She was 99 – 3 months short of her 100th birthday and my last living grandparent.
I hadn’t seen her in a few years – she doesn’t live nearby and the last few years she was no longer able to reply to letters or cards or talk on the phone so I felt a bit of a disconnect when I heard the news. Sorta like… like my brain took a few days to process it all.
But on Saturday I felt very sad all of a sudden. I was doing the bulk of my Christmas baking and I started thinking about her. So many of my memories of my Grandma revolve around food.
My first real memory of making food is stirring fruit cake with my mom. I think there’s even a picture of me doing it somewhere.
But my second memory of making food was with my Grandma – she taught me how to make drop cookies, as she called them. Most people call them thumbprint cookies. We made buckets of them – literally! We would make so many that she would fill up 4L ice cream pails with them to freeze. Usually they were filled with sticky jam
Although she was born in Canada, she grew up with immigrant Ukrainian parents on a farm in Alberta. I grew up eating her homemade perogies, cabbage rolls, borscht, all handmade from scratch. I remember as a little girl watching her fill her perogies and “helping” her fold and seal them – she could do it so quickly, her hands flying while my little ones tried to keep up – making a mess in the process. And then I would watch fascinated as she boiled them – waiting for them to pop up in the water.
A few years ago, my cousin Heather tried to recreate Grandma’s recipe. It wasn’t the same. That’s a secret that has now disappeared. My dad can replicate the cabbage rolls very well but every year at Ukrainian (or Orthodox) Christmas, which we still celebrate, we buy the borscht and the perogies from a local Ukrainian deli where they still make everything, including the Kielbassa from scratch.
By the time I came along, my Grandma lived in Kelowna, back when it was a sleepy little lakeside town surrounded by orchards, ponderosa pines and sage brush – not like the tourist behemouth strip mall it has become today (sorry Laura – they’re messing with my youth!). Chunks of our summers would be spent walking to the lake, eating apples, watching them make apple juice at the Sun Rype factory, and eating Grandma’s food and helping her garden. I have winter memories of tobogganing down Knox mountain, squealing with delight at the windy steep mountainside covered in snow unlike we ever got at home and landing practically in my cousins’ front yard (try doing that on Knox Mountain today – it’s now a giant subdivision!) and having hot chocolate afterwards. Always, there was food and lots of it.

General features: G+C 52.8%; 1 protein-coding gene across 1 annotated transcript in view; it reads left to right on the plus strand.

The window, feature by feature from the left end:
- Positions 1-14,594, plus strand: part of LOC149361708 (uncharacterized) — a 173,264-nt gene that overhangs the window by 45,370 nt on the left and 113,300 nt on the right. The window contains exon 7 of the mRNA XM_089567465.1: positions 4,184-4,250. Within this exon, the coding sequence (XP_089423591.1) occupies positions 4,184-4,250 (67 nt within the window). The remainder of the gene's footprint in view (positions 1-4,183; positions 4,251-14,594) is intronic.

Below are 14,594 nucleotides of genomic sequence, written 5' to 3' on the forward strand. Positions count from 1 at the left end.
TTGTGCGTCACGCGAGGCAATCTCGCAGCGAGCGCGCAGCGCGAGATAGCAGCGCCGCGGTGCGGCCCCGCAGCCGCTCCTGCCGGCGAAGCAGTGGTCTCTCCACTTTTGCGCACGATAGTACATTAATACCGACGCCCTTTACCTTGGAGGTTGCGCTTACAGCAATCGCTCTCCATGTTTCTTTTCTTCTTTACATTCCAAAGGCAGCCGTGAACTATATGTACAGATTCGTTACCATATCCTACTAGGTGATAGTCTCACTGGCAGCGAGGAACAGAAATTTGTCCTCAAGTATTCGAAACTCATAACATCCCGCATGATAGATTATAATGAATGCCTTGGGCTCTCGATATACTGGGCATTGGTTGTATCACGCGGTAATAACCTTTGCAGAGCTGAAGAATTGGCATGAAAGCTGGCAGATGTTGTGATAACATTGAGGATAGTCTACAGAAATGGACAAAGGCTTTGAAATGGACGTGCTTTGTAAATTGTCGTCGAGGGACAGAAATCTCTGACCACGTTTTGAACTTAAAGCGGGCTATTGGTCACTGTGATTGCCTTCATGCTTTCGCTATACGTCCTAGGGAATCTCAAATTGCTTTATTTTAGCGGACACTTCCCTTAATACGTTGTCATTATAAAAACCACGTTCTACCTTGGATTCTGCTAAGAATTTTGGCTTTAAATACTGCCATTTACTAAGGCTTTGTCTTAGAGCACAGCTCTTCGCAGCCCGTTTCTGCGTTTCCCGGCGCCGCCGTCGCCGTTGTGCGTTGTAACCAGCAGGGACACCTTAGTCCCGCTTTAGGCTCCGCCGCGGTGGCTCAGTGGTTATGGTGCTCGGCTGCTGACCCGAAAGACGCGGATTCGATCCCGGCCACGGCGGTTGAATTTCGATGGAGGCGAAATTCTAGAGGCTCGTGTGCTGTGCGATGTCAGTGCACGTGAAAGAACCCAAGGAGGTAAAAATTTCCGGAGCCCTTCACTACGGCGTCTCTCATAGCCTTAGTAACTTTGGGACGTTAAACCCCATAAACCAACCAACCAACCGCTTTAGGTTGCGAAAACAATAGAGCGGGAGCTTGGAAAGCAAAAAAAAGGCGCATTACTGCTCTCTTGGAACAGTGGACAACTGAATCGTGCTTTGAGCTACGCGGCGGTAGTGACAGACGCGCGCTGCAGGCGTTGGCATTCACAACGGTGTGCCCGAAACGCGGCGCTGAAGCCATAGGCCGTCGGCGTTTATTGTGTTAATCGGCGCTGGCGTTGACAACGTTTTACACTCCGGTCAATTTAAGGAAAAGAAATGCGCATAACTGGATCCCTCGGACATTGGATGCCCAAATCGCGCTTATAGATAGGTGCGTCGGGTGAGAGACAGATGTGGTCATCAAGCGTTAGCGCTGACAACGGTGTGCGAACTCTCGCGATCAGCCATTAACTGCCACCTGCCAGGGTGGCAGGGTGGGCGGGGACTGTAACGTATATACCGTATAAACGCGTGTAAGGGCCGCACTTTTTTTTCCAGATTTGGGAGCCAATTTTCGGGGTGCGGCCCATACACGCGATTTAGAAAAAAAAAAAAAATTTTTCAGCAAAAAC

I remember staying with her in my teens and her asking me what I wanted for lunch. Not wanting a big meal like she would usually produce I begged for just a simple sandwich (oh, and don’t YOU go trying to make your own lunch…). “Is that all? Just a sandwich?” she would exclaim. “Yes please Grandma” Within ten minutes a fresh homemade loaf of bread would be sliced up and sandwich fixings of all sorts along with a mammoth bowl of soup would be presented to you with a murmur of “Are you sure this will fill you up??”.
She wasn’t the type to write a lot of letters other than with my birthday card. But every now and then, seemingly out of the blue, one would arrive. She always seemed to have a sixth sense for when I was feeling very low and had the ability to send me a letter knowing what to say to make me feel better.
I am a pretty even mix of my parents genetic material but my stubborness (some less polite people will refer to it as my pig-headedness…) comes from my Grandma. It gets me in trouble sometimes but for the most part it’s done me well.
This weekend, I made Chocolate Nutella Thumbprint Cookies as a tribute to my Grandma. The recipe is courtesy of my girlfriend, Laura. We used to make these with her oldest daughter at Christmas before they moved away when she was about 5. Oddly enough, they now live in Kelowna. I hope Rozzy remembers making them with us years from now too
- ½ cup butter
- ½ cup brown sugar
- 1 large yolk
- ¼ tsp salt
- 1 tsp vanilla
- 1 cup plus 2tbsp flour
- ⅓ cup chopped chocolate
- Nutella for filling
- Cream butter and sugar until fluffy
- Add egg yolk, vanilla, salt and mix
- Add flour and beat on low speed
- Add chocolate
- At this point, you can freeze the dough for up to a month if you want
- Form dough into balls
- Place on parchment paper or a silpat baking sheet
- Make a "thumbprint" depression and fill with Nutella
- Place in freezer for 15 minutes
- Bake at 350 for 12-15 minutes
Food Photography Tips
Well, I’m begrudgingly starting to learn that shooting with a tripod when I use my macro lens makes my life much easier. Despite being a very fast lens, I find that camera shake can dramatically affect the focus on the lens I have (oh one day I will have a Canon L macro lens… one day…) when shooting at close quarters and a very shallow depth of field.
All these photos used a tripod with all natural light coming from the left (except the one of me as wee young thing…) and being reflected by foam board to the right.
Image 1: 100mm, f/2.8, 1/50th, ISO400, no exposure compensation
Image 2: 100mm, f/2.8, 1/40th, ISO400, no exposure compensation
Image 3: 100mm, f/2.8, 1/30th, ISO400, no exposure compensation
Post processing on all of them was contrast, clarity and sharpening in Lightroom. The longest, hardest part of this shoot was placing the Christmas tree ornaments in the background.
*** the ornaments were a gift from my same cousin, Heather, who made the perogies. They’re vintage 1940’s ornaments that don’t go with my other tree ornaments but which are so pretty I have to find other ways to use them